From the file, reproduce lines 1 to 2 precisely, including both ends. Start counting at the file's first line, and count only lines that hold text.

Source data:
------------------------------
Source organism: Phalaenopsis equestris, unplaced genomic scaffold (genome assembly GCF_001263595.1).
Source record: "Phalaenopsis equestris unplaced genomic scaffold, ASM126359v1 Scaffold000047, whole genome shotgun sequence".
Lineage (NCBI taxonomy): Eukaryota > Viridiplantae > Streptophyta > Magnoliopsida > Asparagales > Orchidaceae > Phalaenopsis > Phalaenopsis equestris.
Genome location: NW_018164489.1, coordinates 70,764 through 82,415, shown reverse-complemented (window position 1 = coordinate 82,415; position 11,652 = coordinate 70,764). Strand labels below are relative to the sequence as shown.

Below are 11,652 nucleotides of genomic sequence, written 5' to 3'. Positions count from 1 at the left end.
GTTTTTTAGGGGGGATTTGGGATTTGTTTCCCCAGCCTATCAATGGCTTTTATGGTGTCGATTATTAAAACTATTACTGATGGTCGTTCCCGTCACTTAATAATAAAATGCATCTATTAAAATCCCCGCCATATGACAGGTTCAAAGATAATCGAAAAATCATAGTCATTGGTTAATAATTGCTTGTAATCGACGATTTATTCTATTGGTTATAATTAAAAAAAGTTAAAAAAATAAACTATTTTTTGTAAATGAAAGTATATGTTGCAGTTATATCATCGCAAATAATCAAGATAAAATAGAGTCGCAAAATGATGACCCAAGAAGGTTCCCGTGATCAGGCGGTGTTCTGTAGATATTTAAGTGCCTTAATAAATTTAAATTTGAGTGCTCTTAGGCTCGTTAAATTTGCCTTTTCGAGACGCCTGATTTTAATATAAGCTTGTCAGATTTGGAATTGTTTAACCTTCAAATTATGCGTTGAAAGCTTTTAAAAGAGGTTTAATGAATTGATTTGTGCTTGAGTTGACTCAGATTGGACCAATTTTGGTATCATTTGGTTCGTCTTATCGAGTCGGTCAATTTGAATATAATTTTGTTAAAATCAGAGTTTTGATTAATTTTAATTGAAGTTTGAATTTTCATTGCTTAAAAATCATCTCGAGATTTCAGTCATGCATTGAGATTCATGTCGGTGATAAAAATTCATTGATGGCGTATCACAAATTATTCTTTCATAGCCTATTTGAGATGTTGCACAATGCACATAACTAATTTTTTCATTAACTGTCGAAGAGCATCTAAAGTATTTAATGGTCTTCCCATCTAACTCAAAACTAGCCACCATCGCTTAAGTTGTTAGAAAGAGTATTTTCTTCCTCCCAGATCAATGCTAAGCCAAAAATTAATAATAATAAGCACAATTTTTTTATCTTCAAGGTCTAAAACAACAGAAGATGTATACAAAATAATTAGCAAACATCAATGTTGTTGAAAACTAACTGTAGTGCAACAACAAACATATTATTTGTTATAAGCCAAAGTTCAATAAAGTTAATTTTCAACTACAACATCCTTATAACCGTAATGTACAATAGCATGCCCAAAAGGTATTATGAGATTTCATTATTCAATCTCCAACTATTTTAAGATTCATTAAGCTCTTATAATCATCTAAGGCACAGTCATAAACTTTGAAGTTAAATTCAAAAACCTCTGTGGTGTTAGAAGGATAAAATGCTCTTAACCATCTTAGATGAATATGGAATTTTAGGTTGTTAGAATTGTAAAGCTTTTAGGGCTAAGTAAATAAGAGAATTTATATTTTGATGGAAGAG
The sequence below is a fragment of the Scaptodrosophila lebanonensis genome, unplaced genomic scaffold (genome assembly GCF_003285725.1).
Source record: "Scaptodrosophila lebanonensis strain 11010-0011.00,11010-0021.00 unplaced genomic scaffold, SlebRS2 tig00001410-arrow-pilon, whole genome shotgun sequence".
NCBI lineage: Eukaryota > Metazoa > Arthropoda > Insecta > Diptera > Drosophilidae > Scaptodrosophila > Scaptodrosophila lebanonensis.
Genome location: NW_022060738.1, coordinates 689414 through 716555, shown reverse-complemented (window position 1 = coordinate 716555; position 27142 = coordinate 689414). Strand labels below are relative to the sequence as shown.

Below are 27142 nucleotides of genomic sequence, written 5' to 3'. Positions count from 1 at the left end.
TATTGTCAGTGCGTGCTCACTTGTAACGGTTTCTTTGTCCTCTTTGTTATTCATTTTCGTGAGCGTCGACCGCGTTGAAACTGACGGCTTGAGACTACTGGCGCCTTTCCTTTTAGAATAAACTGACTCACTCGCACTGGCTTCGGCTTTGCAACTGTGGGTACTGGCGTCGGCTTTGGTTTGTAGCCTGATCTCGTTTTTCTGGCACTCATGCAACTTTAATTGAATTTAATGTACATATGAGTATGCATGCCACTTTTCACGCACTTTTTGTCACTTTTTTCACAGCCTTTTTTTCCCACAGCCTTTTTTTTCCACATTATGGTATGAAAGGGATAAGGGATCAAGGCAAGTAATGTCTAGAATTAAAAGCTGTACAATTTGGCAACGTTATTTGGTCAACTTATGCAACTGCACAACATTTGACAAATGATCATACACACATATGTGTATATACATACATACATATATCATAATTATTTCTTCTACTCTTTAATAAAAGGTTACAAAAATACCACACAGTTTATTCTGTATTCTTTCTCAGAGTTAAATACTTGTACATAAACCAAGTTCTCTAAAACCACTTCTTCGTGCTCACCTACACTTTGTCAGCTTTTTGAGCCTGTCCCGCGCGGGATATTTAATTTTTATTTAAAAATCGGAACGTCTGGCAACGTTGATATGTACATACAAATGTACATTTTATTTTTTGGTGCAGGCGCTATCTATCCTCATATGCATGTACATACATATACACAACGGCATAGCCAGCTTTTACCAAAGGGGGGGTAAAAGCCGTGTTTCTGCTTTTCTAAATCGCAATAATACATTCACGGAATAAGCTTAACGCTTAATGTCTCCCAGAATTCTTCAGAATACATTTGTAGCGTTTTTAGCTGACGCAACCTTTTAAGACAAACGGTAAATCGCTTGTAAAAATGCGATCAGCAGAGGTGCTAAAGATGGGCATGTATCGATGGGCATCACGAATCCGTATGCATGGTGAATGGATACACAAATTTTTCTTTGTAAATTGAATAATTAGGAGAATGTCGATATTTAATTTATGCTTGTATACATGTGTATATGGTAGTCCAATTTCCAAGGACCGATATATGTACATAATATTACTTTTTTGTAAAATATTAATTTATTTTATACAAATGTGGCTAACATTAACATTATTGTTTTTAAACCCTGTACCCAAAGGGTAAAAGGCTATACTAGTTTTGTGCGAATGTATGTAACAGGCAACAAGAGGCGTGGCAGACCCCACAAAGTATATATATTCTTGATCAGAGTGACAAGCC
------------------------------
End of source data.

Source organism: Phalaenopsis equestris, unplaced genomic scaffold (genome assembly GCF_001263595.1).
Source record: "Phalaenopsis equestris unplaced genomic scaffold, ASM126359v1 Scaffold000047, whole genome shotgun sequence".